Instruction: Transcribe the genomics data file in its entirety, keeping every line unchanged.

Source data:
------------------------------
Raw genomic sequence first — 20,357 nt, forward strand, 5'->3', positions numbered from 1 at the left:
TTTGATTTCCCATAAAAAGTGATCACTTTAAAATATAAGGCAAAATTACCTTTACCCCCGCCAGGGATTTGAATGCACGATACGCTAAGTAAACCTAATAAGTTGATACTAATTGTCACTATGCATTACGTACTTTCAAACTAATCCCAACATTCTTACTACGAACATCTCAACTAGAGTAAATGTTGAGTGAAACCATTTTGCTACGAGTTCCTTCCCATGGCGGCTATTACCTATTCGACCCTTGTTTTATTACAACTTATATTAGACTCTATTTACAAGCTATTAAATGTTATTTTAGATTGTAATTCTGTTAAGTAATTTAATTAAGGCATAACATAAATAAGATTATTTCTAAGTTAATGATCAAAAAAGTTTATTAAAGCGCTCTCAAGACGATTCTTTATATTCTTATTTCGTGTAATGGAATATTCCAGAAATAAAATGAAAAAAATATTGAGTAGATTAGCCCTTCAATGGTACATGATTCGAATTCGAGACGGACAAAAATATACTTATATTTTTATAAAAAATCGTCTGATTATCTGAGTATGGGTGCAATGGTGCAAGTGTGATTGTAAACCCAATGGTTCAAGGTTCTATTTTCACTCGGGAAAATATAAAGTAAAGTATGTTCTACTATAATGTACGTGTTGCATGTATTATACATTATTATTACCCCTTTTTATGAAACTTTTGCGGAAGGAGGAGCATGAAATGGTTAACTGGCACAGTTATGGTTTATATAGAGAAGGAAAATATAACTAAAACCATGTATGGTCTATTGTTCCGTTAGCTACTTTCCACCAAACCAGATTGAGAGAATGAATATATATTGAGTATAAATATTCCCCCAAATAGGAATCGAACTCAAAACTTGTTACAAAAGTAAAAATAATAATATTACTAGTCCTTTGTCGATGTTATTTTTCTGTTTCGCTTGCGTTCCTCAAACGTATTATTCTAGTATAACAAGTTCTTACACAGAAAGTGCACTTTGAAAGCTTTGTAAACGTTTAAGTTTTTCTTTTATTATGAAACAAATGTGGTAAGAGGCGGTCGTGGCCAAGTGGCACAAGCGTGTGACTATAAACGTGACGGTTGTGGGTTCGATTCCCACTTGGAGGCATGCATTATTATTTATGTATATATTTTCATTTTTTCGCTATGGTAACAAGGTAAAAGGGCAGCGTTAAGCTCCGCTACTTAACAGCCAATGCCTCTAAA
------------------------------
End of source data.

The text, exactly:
Raw genomic sequence first — 20,357 nt, forward strand, 5'->3', positions numbered from 1 at the left:
TTTGATTTCCCATAAAAAGTGATCACTTTAAAATATAAGGCAAAATTACCTTTACCCCCGCCAGGGATTTGAATGCACGATACGCTAAGTAAACCTAATAAGTTGATACTAATTGTCACTATGCATTACGTACTTTCAAACTAATCCCAACATTCTTACTACGAACATCTCAACTAGAGTAAATGTTGAGTGAAACCATTTTGCTACGAGTTCCTTCCCATGGCGGCTATTACCTATTCGACCCTTGTTTTATTACAACTTATATTAGACTCTATTTACAAGCTATTAAATGTTATTTTAGATTGTAATTCTGTTAAGTAATTTAATTAAGGCATAACATAAATAAGATTATTTCTAAGTTAATGATCAAAAAAGTTTATTAAAGCGCTCTCAAGACGATTCTTTATATTCTTATTTCGTGTAATGGAATATTCCAGAAATAAAATGAAAAAAATATTGAGTAGATTAGCCCTTCAATGGTACATGATTCGAATTCGAGACGGACAAAAATATACTTATATTTTTATAAAAAATCGTCTGATTATCTGAGTATGGGTGCAATGGTGCAAGTGTGATTGTAAACCCAATGGTTCAAGGTTCTATTTTCACTCGGGAAAATATAAAGTAAAGTATGTTCTACTATAATGTACGTGTTGCATGTATTATACATTATTATTACCCCTTTTTATGAAACTTTTGCGGAAGGAGGAGCATGAAATGGTTAACTGGCACAGTTATGGTTTATATAGAGAAGGAAAATATAACTAAAACCATGTATGGTCTATTGTTCCGTTAGCTACTTTCCACCAAACCAGATTGAGAGAATGAATATATATTGAGTATAAATATTCCCCCAAATAGGAATCGAACTCAAAACTTGTTACAAAAGTAAAAATAATAATATTACTAGTCCTTTGTCGATGTTATTTTTCTGTTTCGCTTGCGTTCCTCAAACGTATTATTCTAGTATAACAAGTTCTTACACAGAAAGTGCACTTTGAAAGCTTTGTAAACGTTTAAGTTTTTCTTTTATTATGAAACAAATGTGGTAAGAGGCGGTCGTGGCCAAGTGGCACAAGCGTGTGACTATAAACGTGACGGTTGTGGGTTCGATTCCCACTTGGAGGCATGCATTATTATTTATGTATATATTTTCATTTTTTCGCTATGGTAACAAGGTAAAAGGGCAGCGTTAAGCTCCGCTACTTAACAGCCAATGCCTCTAAA